Cycling and some delicate issues

“Men’s health and riding a bicycle for protracted periods has long since been a ‘delicate’ issue: one that, whilst having been the subject of increasing study over recent years, was the original raison d’être behind our saddle designs.”
John Kenney / Founder: RIDO saddles

There’s been a lot of talk about the link between extended time cycling and prostate cancer over the years, culminating in last year’s University College London study headline grabber by lead author Dr. Milo Hollingworth. He declared a measurable increase in the risk of being diagnosed with prostate cancer for those men over 50 who cycled over 3.76 hours per week and more so in those men who cycled for more than 8.5 hours per week. Worrying! It has to be said, however, that this was a relatively small sample study and that in his defence the author does end his report with “whether this is a definitive association related to causation or diagnosis remains to be seen and warrants further investigation”.

The prostate’s location at the center of the groin places this sensitive gland directly over the narrow section (known as the ‘nose’ or ‘horn’) of conventional bicycle seats (saddles) and there’s a lot of downward pressure bearing down over such a small area. Prostate cancer causal link or not, this perineal stress between the anus and penis can aggravate prostate inflammation (prostatitis) from other causes, may cause numbness, incontinence and even temporary erectile dysfunction whilst older cyclists with benign prostate enlargement may suffer increasingly severe symptoms. In essence, reducing pressure on the perineum or groin area can only be a good thing.

Add to this the long accepted fact that undue pressure on the perineum from cycling can often give rise to inflated PSA (prostate specific antigen) blood protein levels, one of two key test indicators of the onset of possible prostate cancer. Abstinence from cycling for a day or two prior to a PSA test or just a zero-perineal-pressure saddle avoids any spurious results.As many as one-in-seven men will contract prostate cancer at some point in their lives making it the single most common form of non-skin-orientated cancer found in the male population today. Although only 1 in 10,000 under age 40 will be diagnosed, the risk rate shoots up to 1 in 39 for ages 40 to 59 and 1 in 14 for ages 60 to 69. More than 65% of all prostate cancers are diagnosed in men over the age of 65.

Thankfully approximately 90% of all prostate cancers are detected in the local and regional stages and as a result the cure rate for prostate cancer is very high. Virtually 100% of men diagnosed at this stage will be disease free after five years. By contrast, in the 1970s, only 67% of men diagnosed with local or regional prostate cancer were disease free after five years.

Before, during and after treatment exercise is widely recommended as a significant help in the recovery and healing process but, if cycling is your sport of choice and its consequential perineal trauma is to be avoided at all costs, what do you then do because, chances are, continuing with your existing bicycle saddle is only going to do more harm than good.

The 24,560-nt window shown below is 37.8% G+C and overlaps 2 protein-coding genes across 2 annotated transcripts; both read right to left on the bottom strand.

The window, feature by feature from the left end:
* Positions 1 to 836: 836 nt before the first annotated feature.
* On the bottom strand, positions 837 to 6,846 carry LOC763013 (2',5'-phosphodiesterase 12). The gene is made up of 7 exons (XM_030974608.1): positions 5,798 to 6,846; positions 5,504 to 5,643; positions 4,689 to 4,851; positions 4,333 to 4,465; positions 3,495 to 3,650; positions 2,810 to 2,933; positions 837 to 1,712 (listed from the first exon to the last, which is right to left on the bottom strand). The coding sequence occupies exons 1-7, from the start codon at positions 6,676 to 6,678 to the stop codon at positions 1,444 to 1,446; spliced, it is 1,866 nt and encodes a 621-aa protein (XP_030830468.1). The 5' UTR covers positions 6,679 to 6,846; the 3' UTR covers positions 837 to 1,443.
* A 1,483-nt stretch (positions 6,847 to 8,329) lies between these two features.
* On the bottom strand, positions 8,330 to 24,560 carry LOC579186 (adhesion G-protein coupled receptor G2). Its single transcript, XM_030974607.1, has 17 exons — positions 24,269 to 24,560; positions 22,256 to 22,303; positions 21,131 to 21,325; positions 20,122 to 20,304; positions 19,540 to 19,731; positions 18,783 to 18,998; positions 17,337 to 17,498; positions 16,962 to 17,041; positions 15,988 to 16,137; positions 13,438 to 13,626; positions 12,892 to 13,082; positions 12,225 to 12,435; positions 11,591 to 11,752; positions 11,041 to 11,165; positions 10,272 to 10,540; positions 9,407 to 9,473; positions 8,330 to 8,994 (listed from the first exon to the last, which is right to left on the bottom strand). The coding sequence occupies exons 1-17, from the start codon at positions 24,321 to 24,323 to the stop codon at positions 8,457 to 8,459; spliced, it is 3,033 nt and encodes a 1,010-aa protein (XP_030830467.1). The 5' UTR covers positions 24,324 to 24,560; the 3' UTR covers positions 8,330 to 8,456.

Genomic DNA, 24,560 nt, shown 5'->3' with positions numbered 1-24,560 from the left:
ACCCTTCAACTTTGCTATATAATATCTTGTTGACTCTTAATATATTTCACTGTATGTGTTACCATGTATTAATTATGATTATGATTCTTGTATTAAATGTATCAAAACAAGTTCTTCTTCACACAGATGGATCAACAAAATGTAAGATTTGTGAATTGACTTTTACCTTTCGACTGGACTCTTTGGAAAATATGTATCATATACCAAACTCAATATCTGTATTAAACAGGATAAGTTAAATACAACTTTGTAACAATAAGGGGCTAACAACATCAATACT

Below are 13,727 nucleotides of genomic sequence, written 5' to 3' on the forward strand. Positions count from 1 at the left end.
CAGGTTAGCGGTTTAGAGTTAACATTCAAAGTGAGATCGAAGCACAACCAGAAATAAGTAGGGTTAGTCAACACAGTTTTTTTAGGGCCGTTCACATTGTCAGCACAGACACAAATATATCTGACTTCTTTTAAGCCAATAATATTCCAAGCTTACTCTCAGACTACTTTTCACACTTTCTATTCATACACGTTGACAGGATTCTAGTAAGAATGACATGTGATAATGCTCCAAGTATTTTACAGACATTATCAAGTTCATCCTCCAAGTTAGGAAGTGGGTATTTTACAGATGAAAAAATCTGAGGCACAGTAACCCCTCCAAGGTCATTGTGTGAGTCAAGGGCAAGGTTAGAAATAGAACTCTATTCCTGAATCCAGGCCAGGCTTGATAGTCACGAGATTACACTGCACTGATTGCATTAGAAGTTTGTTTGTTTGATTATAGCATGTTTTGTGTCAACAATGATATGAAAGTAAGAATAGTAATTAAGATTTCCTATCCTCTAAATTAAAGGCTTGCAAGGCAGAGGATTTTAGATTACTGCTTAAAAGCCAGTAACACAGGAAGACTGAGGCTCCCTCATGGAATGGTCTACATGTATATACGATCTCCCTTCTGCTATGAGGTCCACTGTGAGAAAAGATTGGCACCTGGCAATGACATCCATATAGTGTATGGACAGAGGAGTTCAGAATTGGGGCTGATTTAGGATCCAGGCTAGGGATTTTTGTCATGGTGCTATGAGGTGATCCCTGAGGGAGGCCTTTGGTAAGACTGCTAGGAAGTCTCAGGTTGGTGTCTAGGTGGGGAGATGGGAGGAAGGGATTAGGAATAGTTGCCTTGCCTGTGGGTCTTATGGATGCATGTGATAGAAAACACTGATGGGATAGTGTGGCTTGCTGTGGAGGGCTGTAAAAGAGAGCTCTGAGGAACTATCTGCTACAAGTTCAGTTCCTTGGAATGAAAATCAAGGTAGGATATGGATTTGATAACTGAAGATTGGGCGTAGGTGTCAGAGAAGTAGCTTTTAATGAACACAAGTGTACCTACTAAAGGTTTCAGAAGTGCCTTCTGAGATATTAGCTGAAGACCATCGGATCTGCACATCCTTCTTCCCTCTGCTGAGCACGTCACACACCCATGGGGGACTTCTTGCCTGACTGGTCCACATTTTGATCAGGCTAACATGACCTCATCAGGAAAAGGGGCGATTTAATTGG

Nose-less saddles are an option, of course,  but steering your bicycle can be a bit unnerving as there’s nothing to lean against as you take bends. It’s rather like sitting on a football. There’s nothing between your thighs and nothing to slide forward onto. When you turn your hips, the bike doesn’t turn with you. You feel like you’re on a perch, separate from the bike instead of at one with it.

Grooves and holes in saddles have also been an option for many years but when you bear in mind the pressure intensity of the upper body weight bearing down on a small thing like a bicycle seat, to reduce the surface area of the contact zone in such a way can only really amplify that strain.

For several years now the patented Pressure Shift Geometry of RIDO saddles has assisted countless cycling enthusiasts continue their passion by not only retaining that much needed saddle nose but by distributing this downward pressure away from the perieum and onto the sit bones. Specifically designed to give both lift (and thereby pressure relief on the perineal area) and variations in the impact zone between rider and saddle, you have the choice as to how much pressure, if any, you want to bear down on that sensitive area of your anatomy simply by slightly adjusting the saddle’s angle of tilt.

Testimonies to reductions in PSA levels and the complete negation of any perineal trauma whatsoever as a direct result are plentiful (see Customer Feedback ), whilst post-op patients have been able to get back on their bikes without the worry of undoing their surgeon’s good work.

This also suggests, of course, that the adoption of the R2 saddle in advance of the higher prostate cancer risk age band can only be of benefit to men who love to cycle and just want to enjoy the uninhibited freedom of being able to ride as far and as long as their legs and fitness level will take them.

“Riding a bicycle can aggravate the prostate and cause other health problems in men. The design of the standard bicycle seat can rub against the prostate during the pedalling process. A comfortable saddle is key.
Finding a comfortable saddle may be difficult and experimental, but once found it’s a friend for life”
Dr Chris Oliver, Councillor CTC Scotland & Consultant Orthopaedic Surgeon / February 2014  / / Twitter @cyclingsurgeon

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